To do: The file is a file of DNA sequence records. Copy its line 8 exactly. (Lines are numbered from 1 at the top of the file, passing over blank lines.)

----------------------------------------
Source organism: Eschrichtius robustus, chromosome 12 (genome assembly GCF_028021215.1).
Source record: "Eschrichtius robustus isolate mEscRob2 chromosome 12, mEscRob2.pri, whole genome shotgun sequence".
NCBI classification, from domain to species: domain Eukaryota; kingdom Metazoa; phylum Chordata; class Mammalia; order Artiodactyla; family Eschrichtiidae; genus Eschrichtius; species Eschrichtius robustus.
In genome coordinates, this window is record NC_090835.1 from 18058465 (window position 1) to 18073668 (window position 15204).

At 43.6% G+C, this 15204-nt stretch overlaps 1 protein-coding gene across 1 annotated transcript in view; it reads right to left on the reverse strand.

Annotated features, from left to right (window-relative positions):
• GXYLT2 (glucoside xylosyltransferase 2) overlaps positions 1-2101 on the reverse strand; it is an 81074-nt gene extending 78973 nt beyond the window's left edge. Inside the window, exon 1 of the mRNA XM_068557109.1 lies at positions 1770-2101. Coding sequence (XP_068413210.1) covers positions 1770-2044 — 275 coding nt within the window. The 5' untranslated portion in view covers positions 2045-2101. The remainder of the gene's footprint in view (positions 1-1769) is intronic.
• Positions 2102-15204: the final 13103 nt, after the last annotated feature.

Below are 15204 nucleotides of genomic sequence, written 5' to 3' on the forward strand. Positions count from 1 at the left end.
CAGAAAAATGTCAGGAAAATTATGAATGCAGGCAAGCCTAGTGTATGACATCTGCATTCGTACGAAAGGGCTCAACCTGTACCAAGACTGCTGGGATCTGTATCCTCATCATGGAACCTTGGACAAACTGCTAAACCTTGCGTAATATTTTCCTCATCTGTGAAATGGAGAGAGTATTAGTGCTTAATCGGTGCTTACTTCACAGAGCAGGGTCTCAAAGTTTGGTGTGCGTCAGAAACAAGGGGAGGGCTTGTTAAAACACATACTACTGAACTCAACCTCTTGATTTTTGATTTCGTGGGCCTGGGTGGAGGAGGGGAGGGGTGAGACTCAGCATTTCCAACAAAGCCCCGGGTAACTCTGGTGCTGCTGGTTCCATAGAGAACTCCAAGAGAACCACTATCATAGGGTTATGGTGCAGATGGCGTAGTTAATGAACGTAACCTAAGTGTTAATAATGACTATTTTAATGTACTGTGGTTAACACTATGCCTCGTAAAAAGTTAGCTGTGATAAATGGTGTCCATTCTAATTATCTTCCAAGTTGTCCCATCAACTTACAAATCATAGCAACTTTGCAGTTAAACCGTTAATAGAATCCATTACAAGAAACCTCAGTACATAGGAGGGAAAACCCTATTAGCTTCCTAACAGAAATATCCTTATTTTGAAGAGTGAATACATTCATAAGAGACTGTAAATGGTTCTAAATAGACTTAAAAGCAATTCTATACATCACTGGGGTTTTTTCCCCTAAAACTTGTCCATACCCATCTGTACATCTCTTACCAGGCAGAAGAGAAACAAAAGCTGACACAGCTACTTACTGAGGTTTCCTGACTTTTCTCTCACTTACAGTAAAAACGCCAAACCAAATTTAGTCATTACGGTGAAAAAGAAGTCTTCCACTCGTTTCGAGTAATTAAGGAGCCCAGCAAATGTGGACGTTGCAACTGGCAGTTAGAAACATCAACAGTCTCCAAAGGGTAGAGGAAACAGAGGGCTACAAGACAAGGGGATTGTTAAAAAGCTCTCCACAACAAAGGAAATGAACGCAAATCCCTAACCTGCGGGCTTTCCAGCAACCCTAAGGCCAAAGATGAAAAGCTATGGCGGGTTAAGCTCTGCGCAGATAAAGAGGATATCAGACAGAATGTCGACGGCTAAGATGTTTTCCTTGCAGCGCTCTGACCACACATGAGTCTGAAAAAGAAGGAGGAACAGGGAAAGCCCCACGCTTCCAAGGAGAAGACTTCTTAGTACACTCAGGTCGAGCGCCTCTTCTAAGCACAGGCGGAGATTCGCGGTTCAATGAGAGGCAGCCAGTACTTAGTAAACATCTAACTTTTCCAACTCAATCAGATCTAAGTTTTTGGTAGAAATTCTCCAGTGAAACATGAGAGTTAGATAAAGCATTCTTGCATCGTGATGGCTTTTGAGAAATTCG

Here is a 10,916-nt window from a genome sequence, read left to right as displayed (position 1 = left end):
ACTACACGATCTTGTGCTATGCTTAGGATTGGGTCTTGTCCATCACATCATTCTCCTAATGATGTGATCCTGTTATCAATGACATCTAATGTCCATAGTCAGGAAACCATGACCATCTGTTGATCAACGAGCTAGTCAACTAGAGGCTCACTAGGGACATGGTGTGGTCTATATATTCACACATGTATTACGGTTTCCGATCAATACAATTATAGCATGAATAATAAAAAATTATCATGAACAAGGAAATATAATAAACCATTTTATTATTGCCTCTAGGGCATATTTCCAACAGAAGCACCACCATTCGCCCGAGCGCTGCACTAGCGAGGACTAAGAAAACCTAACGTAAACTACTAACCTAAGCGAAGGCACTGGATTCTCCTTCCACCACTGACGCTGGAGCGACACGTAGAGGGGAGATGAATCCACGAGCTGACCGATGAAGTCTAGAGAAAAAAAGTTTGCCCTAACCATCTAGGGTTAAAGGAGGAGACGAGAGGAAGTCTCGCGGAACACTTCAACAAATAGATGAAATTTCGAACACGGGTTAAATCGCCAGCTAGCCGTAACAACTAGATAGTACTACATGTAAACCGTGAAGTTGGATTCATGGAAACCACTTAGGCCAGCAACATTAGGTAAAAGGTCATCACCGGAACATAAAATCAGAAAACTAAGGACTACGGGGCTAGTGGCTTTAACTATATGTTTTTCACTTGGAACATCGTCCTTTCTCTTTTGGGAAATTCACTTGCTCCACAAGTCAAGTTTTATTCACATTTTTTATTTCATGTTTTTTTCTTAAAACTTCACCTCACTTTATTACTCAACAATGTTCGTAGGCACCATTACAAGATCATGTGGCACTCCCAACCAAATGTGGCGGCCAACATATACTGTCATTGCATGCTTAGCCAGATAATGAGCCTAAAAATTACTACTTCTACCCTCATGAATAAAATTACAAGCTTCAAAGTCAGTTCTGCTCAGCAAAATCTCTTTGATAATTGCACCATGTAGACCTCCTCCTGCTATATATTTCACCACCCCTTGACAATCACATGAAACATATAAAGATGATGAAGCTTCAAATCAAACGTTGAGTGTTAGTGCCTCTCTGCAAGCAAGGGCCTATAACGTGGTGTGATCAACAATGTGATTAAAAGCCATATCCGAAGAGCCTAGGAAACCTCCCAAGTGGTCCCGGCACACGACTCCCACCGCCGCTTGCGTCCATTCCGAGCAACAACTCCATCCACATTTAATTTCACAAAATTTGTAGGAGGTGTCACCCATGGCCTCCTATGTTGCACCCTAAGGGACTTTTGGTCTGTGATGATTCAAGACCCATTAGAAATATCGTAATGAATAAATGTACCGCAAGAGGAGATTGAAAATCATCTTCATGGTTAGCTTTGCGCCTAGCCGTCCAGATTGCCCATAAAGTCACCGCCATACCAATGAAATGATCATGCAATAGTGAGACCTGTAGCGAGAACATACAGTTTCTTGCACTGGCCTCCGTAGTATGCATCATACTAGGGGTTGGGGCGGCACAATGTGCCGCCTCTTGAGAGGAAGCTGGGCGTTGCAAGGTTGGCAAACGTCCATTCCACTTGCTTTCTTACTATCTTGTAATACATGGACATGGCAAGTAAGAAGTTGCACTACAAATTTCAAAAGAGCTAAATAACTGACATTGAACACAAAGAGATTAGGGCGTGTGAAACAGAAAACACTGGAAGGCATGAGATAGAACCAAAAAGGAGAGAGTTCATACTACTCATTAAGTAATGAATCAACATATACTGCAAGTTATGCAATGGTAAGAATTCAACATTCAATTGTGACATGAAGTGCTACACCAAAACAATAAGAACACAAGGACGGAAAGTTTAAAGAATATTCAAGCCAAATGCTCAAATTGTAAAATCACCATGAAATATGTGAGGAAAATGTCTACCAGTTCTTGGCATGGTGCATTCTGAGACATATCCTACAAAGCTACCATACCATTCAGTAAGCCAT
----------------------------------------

• Positions 2102-15204: the final 13103 nt, after the last annotated feature.